The evenest way to heat a pan up is of course in the oven, and that's where you do it if you're making cornbread or roasting potatoes. For cornbread I put chopped bacon in a cold skillet in a cold oven set to preheat to 400ยบ, and take the skillet out when the oven's up to heat, and beat the fat and crisp bacon into the batter before pouring it into the pan. For potatoes, I have my seasoned, parboiled potatoes sitting in a bowl tossed with olive oil, and the pan sitting on the top shelf of an oven preheating for chicken or whatever. When the meat goes in so do the potatoes, to be taken out and turned during the roasting process.

      1. re: Will Owen

        For me, it depends on the pan and what's being cooked. I would agree the oven is a great method and how I heat up cast iron for searing steaks before returning to the oven. The second benefit is the pan is heating as the oven is preheating Thinner pans or woks, I use a medium low flame for a few minutes to slowly heat up, then on high for 30 seconds just before putting ingredients into the pan/wok.

    2. Way too technical for me. However, once the pan is preheated as well as you can, the liquid medium, usually oil, would seem to even out the temperature. Putting under the broiler just doesn't seem right; but I will gracefully accept correction.

      1. Unless you are experiencing problem or food is not coming out the way you want, I wouldn't try to get too scientific about how to preheat a pan. Like most of us do, just place your pan on the burner and turn on the heat. If you want a very hot pan or you are in a hurry, turn on high but make sure you watch it. You have some very expensive cookware, therefore, you want to take some care. Lower burner heat if you want a less hot pan. To test how hot a pan is, just place your palm a couple of inches from the pan and feel the heat. After a little practice, you will be able to tell by how hot you pan is.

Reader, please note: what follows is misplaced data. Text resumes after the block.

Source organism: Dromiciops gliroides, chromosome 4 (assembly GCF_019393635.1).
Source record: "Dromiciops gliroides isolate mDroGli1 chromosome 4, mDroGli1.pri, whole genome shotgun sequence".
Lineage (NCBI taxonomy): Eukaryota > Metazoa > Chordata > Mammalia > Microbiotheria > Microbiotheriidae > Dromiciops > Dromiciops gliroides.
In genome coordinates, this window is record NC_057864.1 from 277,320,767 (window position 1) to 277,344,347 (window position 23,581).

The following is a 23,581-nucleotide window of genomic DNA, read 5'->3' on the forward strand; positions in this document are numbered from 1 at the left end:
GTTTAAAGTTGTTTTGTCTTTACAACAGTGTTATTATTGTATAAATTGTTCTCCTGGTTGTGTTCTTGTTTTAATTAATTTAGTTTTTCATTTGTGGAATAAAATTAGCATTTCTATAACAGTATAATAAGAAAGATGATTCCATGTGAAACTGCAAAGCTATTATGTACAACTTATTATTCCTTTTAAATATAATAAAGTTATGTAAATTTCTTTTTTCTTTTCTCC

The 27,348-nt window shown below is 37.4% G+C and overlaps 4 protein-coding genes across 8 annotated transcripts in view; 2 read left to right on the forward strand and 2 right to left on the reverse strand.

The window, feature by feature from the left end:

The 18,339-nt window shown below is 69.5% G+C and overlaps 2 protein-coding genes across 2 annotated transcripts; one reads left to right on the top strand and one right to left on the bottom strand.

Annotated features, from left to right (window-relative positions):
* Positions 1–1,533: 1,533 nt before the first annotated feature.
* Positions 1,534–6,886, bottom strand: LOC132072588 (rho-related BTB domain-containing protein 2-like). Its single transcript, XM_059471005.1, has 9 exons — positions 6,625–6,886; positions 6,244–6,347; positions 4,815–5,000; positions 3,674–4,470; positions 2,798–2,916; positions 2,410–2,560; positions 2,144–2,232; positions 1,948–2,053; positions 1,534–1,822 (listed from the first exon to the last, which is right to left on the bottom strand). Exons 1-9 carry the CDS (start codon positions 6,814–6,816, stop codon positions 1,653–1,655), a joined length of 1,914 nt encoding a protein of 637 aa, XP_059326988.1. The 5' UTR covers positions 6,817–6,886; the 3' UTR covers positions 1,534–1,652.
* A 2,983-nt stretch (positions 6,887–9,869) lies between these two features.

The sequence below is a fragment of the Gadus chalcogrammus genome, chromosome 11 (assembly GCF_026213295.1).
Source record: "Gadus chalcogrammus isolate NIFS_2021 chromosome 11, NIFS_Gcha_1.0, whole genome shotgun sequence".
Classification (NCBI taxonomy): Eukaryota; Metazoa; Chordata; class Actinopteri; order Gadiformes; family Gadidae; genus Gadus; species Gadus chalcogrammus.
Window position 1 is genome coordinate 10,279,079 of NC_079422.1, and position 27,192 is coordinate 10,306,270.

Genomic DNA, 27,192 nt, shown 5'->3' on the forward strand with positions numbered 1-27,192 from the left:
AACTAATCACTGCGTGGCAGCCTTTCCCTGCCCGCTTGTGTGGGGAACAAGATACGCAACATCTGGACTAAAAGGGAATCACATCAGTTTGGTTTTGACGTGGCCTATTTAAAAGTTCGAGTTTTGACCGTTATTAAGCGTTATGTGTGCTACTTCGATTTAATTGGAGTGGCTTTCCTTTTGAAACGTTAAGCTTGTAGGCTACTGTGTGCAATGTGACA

1. Hi, jaredcook!

          I'd be nervous about putting my All-Clad pans under the broiler. At least, if I were going to do it, I'd put some cheap pans under the broiler first, use them for a while (i.e., like month) and see how they survived. This wouldn't mean that you couldn't use your All-Clad pans in the meantime, but just not under the blast-furnace like conditions of the broiler. I'd hate to see you ruin those nice pans.

          The cast iron pans ought to do okay under the broiler. They're practically indestructible and, if you lost one to cracking or whatever, no big loss. Cast iron is relatively cheap.

          But is uneven heating a big problem? That is, PBSF has the right idea, I think. Unless you are experiencing some noticeable problems affecting your food, I'd skip the oven (except for using the cast iron in it) and just stick to normal heating.

          By the way, the infrared thermometer sounds cool. Alton Brown talked about them and I thought at that time that it would be fun to get one!